• Buy Turkish delight (lokum) from one of the markets. These delicious sweets come in different flavors, the most popular being pistachio or pomegranate. They go perfectly with a cup of black Turkish tea, which is the national drink of Turkey.

Turkish sweets

Comprehension Exercises

Vocabulary Questions

  1. What does "mosque" mean?
    1. any large building in Istanbul
    2. a Turkish square
    3. a Muslim place of worship

  2. What does "secular" mean?
    1. not connected with any religious matters
    2. only used by local people
    3. presidential

  3. What does "outpost" mean?
    1. a sent letter or package
    2. a camp located in the countryside
    3. a remote part of a country or empire

  4. What does "bargain" mean?
    1. offering to pay more for something
    2. offering to buy something at a lower price
    3. asking to get something for free

  5. What does "dome" mean?
    1. a rounded part at the top of the roof
    2. an Ottoman-style entrance
    3. an ancient Greek arch

Collocation Questions

  1. The Sultan Ahmed Mosque is still a fully ___________ mosque.
    1. operational
    2. useable
    3. functional

  2. In 1453, Hagia Sophia was ___________ into a mosque.
    1. turned
    2. converted
    3. changed

  3. After World War I, the Ottoman Empire ___________ to exist.
    1. ceased
    2. stopped
    3. terminated

  4. Over the years, Topkapi Palace ___________ lost its importance.
    1. slowly
    2. gradually
    3. moderately

  1. Istanbul remains the fastest developing city in Turkey ___________.
    1. until now
    2. so far
    3. to date

  1. If you want to eat ___________ a local, your breakfast should take hours.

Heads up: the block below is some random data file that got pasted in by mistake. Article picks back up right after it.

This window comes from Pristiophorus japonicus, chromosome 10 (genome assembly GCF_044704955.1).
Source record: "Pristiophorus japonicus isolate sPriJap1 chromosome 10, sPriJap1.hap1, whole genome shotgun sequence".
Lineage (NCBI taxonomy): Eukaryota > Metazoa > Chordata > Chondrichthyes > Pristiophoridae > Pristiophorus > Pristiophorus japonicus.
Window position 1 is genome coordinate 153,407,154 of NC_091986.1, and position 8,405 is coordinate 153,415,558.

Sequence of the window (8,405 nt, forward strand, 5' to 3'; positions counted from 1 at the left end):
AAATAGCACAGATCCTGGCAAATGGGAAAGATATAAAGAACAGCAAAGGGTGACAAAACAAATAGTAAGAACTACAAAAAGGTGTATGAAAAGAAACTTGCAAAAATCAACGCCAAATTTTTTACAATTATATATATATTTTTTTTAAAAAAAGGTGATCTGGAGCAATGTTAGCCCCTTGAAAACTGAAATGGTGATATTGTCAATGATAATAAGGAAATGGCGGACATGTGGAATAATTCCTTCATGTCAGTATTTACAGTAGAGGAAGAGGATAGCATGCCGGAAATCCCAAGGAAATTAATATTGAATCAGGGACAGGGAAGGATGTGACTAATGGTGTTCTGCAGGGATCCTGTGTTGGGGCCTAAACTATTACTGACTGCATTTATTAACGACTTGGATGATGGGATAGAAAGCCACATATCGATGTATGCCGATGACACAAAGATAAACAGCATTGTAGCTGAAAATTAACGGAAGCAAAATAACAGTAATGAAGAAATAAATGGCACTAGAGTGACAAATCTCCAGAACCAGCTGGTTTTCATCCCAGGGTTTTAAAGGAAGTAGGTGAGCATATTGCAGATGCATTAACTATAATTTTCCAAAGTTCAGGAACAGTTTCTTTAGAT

1. like
    2. as
    3. similarly to

  1. Many great mosques ___________ Hagia Sophia.
    1. resemble to
    2. remind of
    3. look like

  2. Visitors of the Blue Mosque have to ___________ the religious rules.
    1. follow
    2. obey
    3. execute

  3. At the market, feel ___________ to bargain.
    1. welcome
    2. free
    3. open

  4. More than 2,000 years of history ___________ you in Istanbul.
    1. awaits
    2. greets
    3. waits for

Wh Questions

  1. Why did Ankara become the capital of modern Turkey?
    1. because it is bigger than Istanbul
    2. for practical reasons
    3. for strategic reasons

  2. What is the national drink of Turkey?
    1. Turkish coffee
    2. black tea
    3. pomegranate juice

  3. Who named the city Byzantium?
    1. the Greeks
    2. the Romans
    3. the Ottomans

  4. When was Hagia Sophia built?
    1. 5th century BC
    2. 5th century AD
    3. 6th century AD

  1. Where is the Topkapi Palace located?
    1. in Besiktas
    2. outside Istanbul
    3. along the Bosphorus

Evaluating Statements

  1. Based on the information in this lesson, which statement is true?
    1. In the Topkapi Palace museum, you can see how the Roman emperors lived.
    2. In the Topkapi Palace museum, you can see how the Ottoman sultans lived.

  2. Based on the information in this lesson, which statement is false?
    1. Both churches and mosques had been built with domes before Hagia Sophia.
    2. In the past several centuries, mosques have been built with domes because they are inspired by Hagia Sophia.

True or False?

  1. Based on the information in this lesson, is the following statement true or false?

    "After the fall of Istanbul, the Roman Empire continued to exist for another 50 years."
    1. True
    2. False

  2. Based on the information in this lesson, is the following statement true or false?

    "Some people in Istanbul live in Europe and some in Asia."
    1. True
    2. False

Answer Key

1. C | 2. B | 3. C | 4. B | 5. A | 6. C | 7. B | 8. A | 9. B | 10. C | 11. A | 12. A | 13. B | 14. B | 15. A | 16. C | 17. B | 18. A | 19. C | 20. C |21. B | 22. A | 23. B | 24. A